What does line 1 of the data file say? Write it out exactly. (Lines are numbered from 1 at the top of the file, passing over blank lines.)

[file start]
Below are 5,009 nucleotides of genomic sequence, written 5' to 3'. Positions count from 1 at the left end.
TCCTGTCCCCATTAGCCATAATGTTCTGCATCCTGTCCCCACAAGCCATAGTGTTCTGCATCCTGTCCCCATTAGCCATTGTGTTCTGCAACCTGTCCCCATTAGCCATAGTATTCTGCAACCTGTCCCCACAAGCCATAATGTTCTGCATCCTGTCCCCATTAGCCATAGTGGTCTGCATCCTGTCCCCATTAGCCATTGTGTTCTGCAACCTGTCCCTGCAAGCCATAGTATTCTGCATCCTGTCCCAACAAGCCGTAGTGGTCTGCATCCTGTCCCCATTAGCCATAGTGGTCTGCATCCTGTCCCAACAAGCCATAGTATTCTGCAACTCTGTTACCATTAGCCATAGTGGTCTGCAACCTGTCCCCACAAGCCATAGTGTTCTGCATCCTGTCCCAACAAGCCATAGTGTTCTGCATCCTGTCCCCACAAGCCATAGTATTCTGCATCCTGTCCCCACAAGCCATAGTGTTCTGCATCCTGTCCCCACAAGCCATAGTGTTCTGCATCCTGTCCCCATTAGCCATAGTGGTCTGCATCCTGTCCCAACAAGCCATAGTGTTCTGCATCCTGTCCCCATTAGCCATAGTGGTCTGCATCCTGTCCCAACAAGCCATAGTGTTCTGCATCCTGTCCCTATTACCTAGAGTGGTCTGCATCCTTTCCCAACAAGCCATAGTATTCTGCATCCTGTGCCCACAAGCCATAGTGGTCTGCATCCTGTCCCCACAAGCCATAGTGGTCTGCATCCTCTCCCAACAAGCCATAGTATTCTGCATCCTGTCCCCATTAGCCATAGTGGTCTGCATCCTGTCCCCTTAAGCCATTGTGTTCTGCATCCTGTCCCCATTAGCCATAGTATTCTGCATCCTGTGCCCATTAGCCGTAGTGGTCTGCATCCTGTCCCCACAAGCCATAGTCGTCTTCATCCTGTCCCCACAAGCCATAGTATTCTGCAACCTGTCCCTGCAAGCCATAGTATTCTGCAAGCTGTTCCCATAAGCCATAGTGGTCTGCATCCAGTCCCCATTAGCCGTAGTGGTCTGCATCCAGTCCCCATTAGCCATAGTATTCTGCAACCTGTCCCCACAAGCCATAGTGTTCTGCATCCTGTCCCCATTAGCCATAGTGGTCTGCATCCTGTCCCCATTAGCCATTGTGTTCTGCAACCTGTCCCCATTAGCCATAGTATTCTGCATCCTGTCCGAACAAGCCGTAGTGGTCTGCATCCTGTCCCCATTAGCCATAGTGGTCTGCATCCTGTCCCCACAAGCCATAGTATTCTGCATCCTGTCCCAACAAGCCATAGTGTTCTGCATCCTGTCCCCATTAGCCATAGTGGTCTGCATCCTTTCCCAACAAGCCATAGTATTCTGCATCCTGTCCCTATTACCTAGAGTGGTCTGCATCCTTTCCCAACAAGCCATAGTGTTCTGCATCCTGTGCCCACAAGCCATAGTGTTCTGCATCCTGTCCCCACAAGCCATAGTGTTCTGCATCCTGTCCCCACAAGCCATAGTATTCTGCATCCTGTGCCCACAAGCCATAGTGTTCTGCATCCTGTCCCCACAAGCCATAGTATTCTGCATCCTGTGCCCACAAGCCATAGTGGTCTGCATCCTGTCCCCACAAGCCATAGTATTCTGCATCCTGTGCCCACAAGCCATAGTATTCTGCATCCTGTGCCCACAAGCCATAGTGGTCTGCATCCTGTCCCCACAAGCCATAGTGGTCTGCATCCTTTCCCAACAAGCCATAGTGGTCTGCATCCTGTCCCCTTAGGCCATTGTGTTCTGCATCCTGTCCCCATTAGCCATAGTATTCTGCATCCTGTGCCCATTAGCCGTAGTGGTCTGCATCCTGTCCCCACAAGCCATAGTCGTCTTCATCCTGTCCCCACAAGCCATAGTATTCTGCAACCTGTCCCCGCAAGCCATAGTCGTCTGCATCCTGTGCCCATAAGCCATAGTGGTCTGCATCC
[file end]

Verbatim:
Below are 5,009 nucleotides of genomic sequence, written 5' to 3'. Positions count from 1 at the left end.